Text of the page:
Recently Vitalik Buterin, co-creator of Ethereum, published a security improvement proposal in which he considers changing the size of the Ethereum wallet addresses, going from 20 to 32 bytes.
The purpose of this improvement is to increase «the resistance to collisions that hashes of public addresses» or what is the same, avoid that two private keys different have access to the same public address.
It should be noted that this improvement, at least in the proposal published by Buterin, would only apply to EOA private keys, which correspond to portfolio addresses, and not for smart contracts, which would continue to use the 20-byte addresses. However, the creation of a “translation table” is established, which is an algorithm to compress and decompress the new 32-byte addresses, so they can work seamlessly with smart contracts.
Collision resistance: the possible from the impossible
A hash is a basic algorithm. It has an input and an output under a single format. If the input has a minimal change, be it a comma or an accent, the output will be totally different.
In cryptography, collision resistance refers to the impossibility of 2 different inputs generating the same output. Which, although it seems impossible, mathematically is a possibility that exists. This could translate into two different private keys having access to the same public address.
Currently, the resistance a collision of Ethereum addresses is 2 ^ 80. This indicates that there is a fairly small probability that two different inputs can be created for the same output. Putting it in more visual terms, the value of 2 ^ 80 is a 1 accompanied by another 32 digits.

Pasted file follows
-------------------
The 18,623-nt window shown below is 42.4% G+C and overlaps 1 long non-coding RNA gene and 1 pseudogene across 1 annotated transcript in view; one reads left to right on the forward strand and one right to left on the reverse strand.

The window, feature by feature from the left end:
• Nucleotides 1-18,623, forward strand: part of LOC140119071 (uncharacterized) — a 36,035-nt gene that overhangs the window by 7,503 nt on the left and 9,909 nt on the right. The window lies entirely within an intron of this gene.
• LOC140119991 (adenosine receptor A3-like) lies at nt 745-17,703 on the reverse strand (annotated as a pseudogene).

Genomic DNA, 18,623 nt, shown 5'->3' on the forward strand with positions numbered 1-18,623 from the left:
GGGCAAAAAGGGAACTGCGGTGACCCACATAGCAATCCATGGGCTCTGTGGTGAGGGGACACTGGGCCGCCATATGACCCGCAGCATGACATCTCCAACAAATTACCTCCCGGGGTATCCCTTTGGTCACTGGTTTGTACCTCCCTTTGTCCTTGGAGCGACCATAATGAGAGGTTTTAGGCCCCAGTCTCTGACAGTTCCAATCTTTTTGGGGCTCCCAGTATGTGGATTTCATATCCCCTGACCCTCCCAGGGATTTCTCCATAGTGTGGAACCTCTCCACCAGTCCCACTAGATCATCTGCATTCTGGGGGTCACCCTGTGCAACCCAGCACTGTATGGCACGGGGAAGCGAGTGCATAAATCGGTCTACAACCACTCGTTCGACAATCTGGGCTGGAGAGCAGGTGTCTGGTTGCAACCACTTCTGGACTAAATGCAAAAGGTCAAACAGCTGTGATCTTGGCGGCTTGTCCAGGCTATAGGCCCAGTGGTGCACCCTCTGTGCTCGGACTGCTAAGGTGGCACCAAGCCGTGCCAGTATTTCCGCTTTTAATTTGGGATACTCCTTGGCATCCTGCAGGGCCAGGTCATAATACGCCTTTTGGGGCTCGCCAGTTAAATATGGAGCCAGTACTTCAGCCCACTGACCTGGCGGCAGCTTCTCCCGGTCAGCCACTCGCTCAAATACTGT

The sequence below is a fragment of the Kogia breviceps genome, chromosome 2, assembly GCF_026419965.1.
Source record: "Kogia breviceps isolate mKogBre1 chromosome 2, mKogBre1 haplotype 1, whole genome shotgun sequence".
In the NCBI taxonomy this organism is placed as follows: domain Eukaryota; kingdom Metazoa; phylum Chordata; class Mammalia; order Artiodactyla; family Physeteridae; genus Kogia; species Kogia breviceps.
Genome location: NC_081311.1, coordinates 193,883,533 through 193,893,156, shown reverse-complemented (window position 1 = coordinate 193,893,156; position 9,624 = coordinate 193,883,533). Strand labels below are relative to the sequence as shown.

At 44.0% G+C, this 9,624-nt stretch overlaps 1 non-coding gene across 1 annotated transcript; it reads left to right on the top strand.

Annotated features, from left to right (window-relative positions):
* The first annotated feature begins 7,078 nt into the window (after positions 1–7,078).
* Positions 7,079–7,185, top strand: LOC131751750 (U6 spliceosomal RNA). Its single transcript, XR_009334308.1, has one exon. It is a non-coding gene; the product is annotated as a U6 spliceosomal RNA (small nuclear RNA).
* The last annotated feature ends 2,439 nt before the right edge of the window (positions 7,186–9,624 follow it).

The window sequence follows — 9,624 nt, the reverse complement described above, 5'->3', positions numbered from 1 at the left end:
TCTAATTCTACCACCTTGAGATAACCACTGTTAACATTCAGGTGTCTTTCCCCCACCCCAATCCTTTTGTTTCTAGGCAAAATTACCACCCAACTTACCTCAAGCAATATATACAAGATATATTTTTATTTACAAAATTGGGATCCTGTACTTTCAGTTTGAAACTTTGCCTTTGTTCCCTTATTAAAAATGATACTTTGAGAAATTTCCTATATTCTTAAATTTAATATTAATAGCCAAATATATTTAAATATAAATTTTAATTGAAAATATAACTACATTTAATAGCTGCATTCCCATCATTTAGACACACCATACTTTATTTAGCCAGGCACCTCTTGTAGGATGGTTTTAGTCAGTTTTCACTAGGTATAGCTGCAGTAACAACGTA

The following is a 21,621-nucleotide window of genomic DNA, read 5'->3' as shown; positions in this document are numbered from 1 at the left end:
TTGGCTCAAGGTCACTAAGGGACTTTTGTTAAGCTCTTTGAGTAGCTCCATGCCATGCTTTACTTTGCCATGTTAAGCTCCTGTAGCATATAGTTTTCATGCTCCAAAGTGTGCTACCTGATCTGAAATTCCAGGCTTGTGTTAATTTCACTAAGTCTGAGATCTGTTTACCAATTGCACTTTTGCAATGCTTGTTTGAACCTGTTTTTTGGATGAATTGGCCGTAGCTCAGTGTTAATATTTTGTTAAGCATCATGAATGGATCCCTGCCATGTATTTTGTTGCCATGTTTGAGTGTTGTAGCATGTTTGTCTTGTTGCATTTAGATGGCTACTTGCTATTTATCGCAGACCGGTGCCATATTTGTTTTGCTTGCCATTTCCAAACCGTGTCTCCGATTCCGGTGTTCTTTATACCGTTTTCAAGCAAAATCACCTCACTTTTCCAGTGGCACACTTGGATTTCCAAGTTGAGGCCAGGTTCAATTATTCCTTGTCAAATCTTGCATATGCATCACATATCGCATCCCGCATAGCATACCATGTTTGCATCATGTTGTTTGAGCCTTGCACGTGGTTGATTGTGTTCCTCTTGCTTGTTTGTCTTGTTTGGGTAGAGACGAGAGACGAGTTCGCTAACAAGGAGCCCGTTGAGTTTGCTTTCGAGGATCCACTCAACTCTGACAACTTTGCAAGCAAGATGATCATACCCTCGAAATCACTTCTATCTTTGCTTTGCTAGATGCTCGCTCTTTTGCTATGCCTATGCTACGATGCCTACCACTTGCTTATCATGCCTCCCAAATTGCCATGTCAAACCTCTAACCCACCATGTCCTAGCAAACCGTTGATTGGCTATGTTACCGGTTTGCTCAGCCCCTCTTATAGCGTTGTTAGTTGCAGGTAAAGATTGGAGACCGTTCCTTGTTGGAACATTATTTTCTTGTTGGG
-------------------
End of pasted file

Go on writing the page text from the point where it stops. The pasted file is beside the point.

In perspective, a million trillion (quadrillion ) has 25 digits. The new update is intended to increase the impossibility to 2 ^ 160. Bitcoin currently has a collision resistance of 2 ^ 90.
Of course, although it is a present dilemma, being vulnerable to an attack of this nature requires that the attacker have very advanced knowledge in cryptography, in addition to having a super computer that allows executing such a number of iterations, until the corresponding hash entries are found.
Protection against quantum computing
Within the forum in which Vitalik’s proposal was published, a user inquired that the improvement proposal should go hand in hand as protection against a potential surprise from quantum computing. As CriptoNoticias already reported on the alleged quantum supremacy declared by Google. This is because, if true, quantum computing would imply an exponential growth in current computing power, which would break not only the private keys of cryptocurrencies, but also the cryptography of the Internet as we know it.
Vitalik asserted, answering the user’s question, that addresses of even 26 bytes are sufficient for the era postquantic .
At the end of the proposal, Buterin leaves open the alternative of, that, although the addresses of 32 bytes are not accepted, a 20-byte scheme is used.
These will be used in a divided format: 15 bytes for the address scheme and the remaining 5 to set an identification, which will allow to validate that the owner of the address is a single private key. The identifier would be the same as it would be set in the proposed 32-byte addresses.